Leatt Head to Toe Review
Leatt MTB 1.0 Mtn V2 Helmet
When I was given this helmet to test, I was excited to ride with what appeared to be a high quality lid. When I researched and found out how inexpensive it was, I wondered about how it would perform, or more honestly, if my bike snob could be tamed to appreciate a budget bike piece. Yes I have sunk into the pit of highish-end bike gear. When I compare the lower end 1.0 to the slightly higher-priced 2.0 ($20 CAD more and reviewed by Andrew) there isn't a lot of difference. Furthermore, and for more than twice the money, the 3.0 only gives you 4 more vents for a total of 24 (14 vents 1.0, 20 vents 2.0) , a non-adjustable visor, (1.0 adjusts, 2.0 does not) it weighs in at 360 g, (320g 1.0, 300 g 2.0) has a Fidlock closure, and is arguably better looking. These discoveries muted my bike snobbery, and I began to enjoy the 1.0.
I didn't notice the weight of the helmet, which is what you'd hope for, and the retention dial in the back worked ok, although occasionally it was one second longer to tighten up with winter gloves because it sits higher and closer to the shell than most other brands. The vents seemed fine in the hot weather and I tend to overheat easily. The padding worked; it absorbed sweat, it felt comfortable and it didn't stink too much after many 6-day ride weeks in the summer. The straps and buckle were basic but they worked without any fiddling around.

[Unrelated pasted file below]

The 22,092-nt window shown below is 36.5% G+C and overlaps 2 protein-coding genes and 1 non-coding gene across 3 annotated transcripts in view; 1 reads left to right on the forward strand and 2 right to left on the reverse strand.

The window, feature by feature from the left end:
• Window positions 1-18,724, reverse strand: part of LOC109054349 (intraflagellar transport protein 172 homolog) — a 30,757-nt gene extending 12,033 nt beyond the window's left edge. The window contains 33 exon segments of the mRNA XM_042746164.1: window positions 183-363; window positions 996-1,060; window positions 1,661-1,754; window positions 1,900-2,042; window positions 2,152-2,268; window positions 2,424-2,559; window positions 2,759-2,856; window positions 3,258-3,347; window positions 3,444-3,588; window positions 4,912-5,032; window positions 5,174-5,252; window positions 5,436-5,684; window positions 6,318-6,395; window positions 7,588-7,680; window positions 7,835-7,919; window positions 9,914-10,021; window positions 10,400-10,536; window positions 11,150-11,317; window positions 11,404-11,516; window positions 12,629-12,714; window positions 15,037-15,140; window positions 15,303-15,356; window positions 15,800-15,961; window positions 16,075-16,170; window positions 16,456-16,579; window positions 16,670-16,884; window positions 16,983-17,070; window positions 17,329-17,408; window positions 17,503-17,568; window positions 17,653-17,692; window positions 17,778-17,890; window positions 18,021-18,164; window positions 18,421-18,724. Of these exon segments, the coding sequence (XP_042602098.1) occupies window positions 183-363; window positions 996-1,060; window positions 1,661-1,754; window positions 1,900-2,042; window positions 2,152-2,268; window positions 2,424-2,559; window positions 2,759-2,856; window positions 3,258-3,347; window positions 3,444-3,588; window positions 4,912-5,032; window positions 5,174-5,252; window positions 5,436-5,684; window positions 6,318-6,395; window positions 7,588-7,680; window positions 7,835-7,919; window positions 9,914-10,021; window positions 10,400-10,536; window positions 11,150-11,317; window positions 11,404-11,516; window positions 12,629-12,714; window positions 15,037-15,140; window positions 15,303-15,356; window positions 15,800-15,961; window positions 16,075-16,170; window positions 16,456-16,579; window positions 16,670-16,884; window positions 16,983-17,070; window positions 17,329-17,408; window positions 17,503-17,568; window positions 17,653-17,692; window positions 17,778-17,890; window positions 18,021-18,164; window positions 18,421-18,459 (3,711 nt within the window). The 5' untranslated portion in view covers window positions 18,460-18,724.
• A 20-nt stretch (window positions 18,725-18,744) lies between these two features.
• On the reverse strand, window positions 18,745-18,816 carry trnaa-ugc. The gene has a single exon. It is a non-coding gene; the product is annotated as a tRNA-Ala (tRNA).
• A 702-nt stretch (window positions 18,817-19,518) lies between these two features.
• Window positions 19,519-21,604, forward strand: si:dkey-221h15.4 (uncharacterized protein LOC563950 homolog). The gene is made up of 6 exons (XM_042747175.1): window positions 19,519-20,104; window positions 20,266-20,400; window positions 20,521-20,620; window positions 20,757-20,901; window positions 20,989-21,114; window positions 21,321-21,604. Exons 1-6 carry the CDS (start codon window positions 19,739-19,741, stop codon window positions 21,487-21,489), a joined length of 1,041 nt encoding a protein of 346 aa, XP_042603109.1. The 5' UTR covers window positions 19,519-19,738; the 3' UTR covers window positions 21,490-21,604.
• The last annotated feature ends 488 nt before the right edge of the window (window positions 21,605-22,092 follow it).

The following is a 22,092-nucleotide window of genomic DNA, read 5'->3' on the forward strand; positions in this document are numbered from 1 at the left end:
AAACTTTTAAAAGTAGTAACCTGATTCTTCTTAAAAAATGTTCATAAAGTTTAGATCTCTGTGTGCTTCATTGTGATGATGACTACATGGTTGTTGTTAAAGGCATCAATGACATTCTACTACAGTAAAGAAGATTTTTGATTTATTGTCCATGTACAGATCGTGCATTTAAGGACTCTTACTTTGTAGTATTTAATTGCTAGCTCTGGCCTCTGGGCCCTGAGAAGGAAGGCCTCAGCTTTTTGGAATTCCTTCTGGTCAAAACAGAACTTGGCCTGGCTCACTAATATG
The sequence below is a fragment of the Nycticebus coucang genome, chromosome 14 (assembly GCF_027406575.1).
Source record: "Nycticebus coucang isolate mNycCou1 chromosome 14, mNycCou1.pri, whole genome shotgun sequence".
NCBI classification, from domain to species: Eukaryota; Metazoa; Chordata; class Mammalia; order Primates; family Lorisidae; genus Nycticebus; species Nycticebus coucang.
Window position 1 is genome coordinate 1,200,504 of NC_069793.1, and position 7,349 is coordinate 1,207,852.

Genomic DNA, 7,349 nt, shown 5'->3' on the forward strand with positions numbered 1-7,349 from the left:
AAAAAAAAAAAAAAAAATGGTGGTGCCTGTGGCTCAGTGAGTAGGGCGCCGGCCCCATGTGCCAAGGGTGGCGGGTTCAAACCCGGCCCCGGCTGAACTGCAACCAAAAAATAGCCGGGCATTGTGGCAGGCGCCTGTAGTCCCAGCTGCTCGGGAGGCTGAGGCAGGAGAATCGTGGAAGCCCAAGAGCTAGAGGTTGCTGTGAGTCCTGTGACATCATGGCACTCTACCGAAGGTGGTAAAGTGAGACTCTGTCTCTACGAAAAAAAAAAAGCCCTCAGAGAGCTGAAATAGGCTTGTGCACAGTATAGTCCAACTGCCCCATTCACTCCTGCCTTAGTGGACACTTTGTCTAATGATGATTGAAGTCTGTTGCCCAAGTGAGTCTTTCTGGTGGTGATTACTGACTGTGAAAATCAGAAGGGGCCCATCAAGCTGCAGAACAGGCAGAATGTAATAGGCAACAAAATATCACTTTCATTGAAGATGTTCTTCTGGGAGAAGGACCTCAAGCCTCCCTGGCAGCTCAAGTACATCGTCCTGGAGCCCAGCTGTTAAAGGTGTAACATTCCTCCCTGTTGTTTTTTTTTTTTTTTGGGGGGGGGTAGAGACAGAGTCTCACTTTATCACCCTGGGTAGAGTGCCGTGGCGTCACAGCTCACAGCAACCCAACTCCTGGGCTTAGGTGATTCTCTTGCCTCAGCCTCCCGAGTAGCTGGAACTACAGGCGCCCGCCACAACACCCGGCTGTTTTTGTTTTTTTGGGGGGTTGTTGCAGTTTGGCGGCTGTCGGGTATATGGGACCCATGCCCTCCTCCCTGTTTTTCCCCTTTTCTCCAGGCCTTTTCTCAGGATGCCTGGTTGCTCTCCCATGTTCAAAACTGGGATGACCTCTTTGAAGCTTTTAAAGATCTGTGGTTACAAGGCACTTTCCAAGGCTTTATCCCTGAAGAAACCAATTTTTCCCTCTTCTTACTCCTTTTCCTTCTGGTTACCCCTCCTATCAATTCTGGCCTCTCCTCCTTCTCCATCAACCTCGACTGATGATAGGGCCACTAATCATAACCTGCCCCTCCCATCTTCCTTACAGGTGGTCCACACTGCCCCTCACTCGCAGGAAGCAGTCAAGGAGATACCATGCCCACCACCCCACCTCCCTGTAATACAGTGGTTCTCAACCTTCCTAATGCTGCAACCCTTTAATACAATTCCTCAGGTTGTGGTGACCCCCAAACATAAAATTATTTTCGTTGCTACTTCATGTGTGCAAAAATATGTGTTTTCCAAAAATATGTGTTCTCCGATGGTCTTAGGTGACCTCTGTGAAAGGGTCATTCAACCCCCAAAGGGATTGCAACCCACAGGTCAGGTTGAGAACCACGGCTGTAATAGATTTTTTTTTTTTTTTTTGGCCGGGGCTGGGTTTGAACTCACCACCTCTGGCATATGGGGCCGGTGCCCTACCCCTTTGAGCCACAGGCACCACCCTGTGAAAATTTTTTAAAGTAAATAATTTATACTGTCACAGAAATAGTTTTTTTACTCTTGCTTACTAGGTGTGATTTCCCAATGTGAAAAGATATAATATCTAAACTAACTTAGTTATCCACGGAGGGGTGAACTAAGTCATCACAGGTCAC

The materials, the 360 Turbine Tech and energy absorbing foam, did not get crash-tested by my noggin so I cannot evaluate their efficacy. Leatt having had all the tests* performed successfully, boosted my limp confidence meter.
Overall this is an excellent value helmet at only $95 CAD
*AS/NZS 2063:2008, EN1078, CPSC 1203
Leatt MTB 4.0 Lite Gloves
Apart from all the features and special Leatt nomenclature like Airflex, FormFit, and NanoGrip, these gloves have been my favourites because of their soft feel, which gives me confidence gripping the bars in all conditions. There's that confidence again. They feel great drenched in sweat or rain, as well as in the dry. The Leatt term for the palm is NanoGrip and they call the needle work "FormFit finger stitching." The only issue I had with the gloves is that the stitching tore after about 40 or 50 rides. Not a big deal but I did feel my grips rubbing my skin through the holes on long descents more than before the holes (well ya...obviously).